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Drift tube ion mobility spectrometry laser induced fluorescence detection

Uteschil, Florian

The coupling of ion mobility spectrometry (IMS) and laser-induced fluorescence spectroscopy (LIF) at atmospheric pressure was realized in this work. The construction of a module based drift tube enabled the use of different ionization techniques, as well as the implementation of a laser induced fluorescence detection system and a Faraday plate detector. With the analysis of the ionized dye Rhodamine 6G the system was characterized. For this, a “homemade” electrospray ionization source was used as ion source. At a distance of approximately 9 mm from the ESI tip to the drift tube entrance, a high desolvation rate of gaseous Rhodamine 6G was observed. The length of the drift tube was 3.2 cm. The drift time resolved laser induced fluorescence analysis of ions at ambient conditions on the example of dye Rhodamine 6G was investigated in a simplified IMS drift cell of open design. Continuous wave radiation at a wavelength of 447 nm and 462 nm was used for excitation. The maxima of the fluorescence were observed at λ = 505 nm. The drift time resolved fluorescence emission was monitored by a spectrograph in combination with a gated intensified charge coupled device. The dependencies of Rhodamine 6G fluorescence intensities (continuous ion flow) on the electric fields of both the ion gate field and the drift field were determined at the exit of the 32 mm long drift cell. With increasing gate voltage, the signal intensity decreased. With an electrospray flow rate of 300 nL min-1 and a laser diode with 462 nm used as excitation source, a gate voltage of ≥ 50 V was required to block or deflect fluorescent ions of Rhodamine 6G in the drift cell. The increase of the fluorescence intensity was proportional to the electric field strength in the range of 510 - 638 V cm-1. Drift time dependent (pulsed ion flow) LIF analysis was performed under optimized conditions (462 nm, ESI flow rate 300 nL min-1, gate voltage 80 V, ICCD integration time: 100 μs). The drift time spectra produced with both, the Faraday plate detector and the laser induced fluorescence detector showed the same trends. Significantly smaller FWHM were found with the LIF detector as compared to that found with the electrometer. Based on the findings of the experiments with Rhodamine 6G, the experimental setup for PAH analysis was designed and developed. A unidirectional flow, closed, heated (up to 200° C) drift iv tube (length: 16.8 cm) ion mobility spectrometer with photoionization source (VUV Kr, 10.0/10.6 eV) was implemented in a pulsed laser induced fluorescence detection system. With this setup it was possible to investigate the dependence of the fluorescence intensity of selected PAH (continuous ion introduction) on the experimental parameters such as: PID-lamp current, ion gate voltage, electric field strength in the drift tube. The fluorescence intensity was dependent on the PID lamp current. The rise of both the fluorescence intensity and the continuous ion current with the increase of the PID lamp current was observed. The simultaneous decrease of both the total ion current and the fluorescence intensity with the increase of the ion gate voltage was monitored. The generated by photoionization ions could be transported through the drift region and detected with the laser induced fluorescence monitoring system. The LIF signal intensities increased proportional to the drift field strength in the range of 157 – 265 V cm-1.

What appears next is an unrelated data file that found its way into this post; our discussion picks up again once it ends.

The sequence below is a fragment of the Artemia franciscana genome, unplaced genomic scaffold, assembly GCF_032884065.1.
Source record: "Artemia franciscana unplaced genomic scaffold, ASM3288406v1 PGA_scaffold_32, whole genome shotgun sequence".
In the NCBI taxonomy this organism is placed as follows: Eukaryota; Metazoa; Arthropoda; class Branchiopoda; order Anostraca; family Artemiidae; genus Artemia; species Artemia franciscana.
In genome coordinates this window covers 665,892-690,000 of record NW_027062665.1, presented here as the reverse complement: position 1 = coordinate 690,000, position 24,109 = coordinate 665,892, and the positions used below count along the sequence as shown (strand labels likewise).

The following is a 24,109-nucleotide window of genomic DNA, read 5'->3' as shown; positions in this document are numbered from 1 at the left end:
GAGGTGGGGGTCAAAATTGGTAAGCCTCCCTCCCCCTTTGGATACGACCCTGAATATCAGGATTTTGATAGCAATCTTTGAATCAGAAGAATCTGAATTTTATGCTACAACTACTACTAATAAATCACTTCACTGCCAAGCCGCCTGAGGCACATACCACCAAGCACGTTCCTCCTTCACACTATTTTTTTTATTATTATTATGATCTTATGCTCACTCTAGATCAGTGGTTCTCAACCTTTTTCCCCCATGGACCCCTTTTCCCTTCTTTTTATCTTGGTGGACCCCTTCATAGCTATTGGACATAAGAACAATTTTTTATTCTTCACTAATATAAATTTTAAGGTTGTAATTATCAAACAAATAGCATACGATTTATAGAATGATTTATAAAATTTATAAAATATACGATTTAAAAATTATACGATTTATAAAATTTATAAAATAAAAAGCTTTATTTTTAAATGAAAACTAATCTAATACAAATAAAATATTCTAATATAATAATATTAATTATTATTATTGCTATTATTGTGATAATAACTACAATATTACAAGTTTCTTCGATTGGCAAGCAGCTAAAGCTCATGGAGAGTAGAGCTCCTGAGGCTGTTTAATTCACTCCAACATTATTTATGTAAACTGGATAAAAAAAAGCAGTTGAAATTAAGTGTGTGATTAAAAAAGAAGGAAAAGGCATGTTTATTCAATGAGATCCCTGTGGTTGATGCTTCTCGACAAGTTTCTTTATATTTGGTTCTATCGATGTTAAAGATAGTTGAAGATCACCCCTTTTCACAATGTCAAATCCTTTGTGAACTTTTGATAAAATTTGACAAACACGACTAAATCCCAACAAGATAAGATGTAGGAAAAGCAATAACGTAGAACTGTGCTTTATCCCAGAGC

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Uteschil, Florian: Drift tube ion mobility spectrometry laser induced fluorescence detection. 2018.


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